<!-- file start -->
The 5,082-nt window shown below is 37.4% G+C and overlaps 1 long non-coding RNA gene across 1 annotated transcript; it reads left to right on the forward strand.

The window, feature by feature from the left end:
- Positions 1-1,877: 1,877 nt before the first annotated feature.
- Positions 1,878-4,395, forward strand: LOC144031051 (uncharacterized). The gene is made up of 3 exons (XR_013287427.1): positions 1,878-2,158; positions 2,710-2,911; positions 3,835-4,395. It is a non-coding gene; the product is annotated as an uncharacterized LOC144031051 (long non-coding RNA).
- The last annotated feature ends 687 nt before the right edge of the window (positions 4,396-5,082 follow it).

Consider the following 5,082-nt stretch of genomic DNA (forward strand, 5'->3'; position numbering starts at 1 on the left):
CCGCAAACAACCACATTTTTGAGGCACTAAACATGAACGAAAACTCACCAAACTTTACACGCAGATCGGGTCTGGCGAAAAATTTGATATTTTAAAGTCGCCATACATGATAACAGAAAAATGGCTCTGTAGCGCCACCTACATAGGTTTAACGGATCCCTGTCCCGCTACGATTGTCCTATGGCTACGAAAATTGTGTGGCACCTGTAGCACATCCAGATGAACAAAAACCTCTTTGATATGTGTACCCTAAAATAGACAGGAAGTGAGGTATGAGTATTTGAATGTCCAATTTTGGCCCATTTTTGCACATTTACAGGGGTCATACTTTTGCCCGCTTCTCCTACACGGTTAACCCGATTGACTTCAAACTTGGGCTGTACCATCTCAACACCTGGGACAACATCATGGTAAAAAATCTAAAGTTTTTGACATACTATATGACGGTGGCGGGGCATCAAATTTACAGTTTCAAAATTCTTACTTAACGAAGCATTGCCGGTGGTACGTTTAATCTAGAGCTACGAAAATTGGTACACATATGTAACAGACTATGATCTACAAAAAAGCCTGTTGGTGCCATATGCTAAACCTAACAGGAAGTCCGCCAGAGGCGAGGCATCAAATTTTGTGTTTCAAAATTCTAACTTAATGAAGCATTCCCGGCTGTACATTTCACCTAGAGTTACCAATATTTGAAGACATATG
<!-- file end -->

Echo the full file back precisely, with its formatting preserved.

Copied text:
The 5,082-nt window shown below is 37.4% G+C and overlaps 1 long non-coding RNA gene across 1 annotated transcript; it reads left to right on the forward strand.

The window, feature by feature from the left end:
- Positions 1-1,877: 1,877 nt before the first annotated feature.
- Positions 1,878-4,395, forward strand: LOC144031051 (uncharacterized). The gene is made up of 3 exons (XR_013287427.1): positions 1,878-2,158; positions 2,710-2,911; positions 3,835-4,395. It is a non-coding gene; the product is annotated as an uncharacterized LOC144031051 (long non-coding RNA).
- The last annotated feature ends 687 nt before the right edge of the window (positions 4,396-5,082 follow it).

Consider the following 5,082-nt stretch of genomic DNA (forward strand, 5'->3'; position numbering starts at 1 on the left):
CCGCAAACAACCACATTTTTGAGGCACTAAACATGAACGAAAACTCACCAAACTTTACACGCAGATCGGGTCTGGCGAAAAATTTGATATTTTAAAGTCGCCATACATGATAACAGAAAAATGGCTCTGTAGCGCCACCTACATAGGTTTAACGGATCCCTGTCCCGCTACGATTGTCCTATGGCTACGAAAATTGTGTGGCACCTGTAGCACATCCAGATGAACAAAAACCTCTTTGATATGTGTACCCTAAAATAGACAGGAAGTGAGGTATGAGTATTTGAATGTCCAATTTTGGCCCATTTTTGCACATTTACAGGGGTCATACTTTTGCCCGCTTCTCCTACACGGTTAACCCGATTGACTTCAAACTTGGGCTGTACCATCTCAACACCTGGGACAACATCATGGTAAAAAATCTAAAGTTTTTGACATACTATATGACGGTGGCGGGGCATCAAATTTACAGTTTCAAAATTCTTACTTAACGAAGCATTGCCGGTGGTACGTTTAATCTAGAGCTACGAAAATTGGTACACATATGTAACAGACTATGATCTACAAAAAAGCCTGTTGGTGCCATATGCTAAACCTAACAGGAAGTCCGCCAGAGGCGAGGCATCAAATTTTGTGTTTCAAAATTCTAACTTAATGAAGCATTCCCGGCTGTACATTTCACCTAGAGTTACCAATATTTGAAGACATATG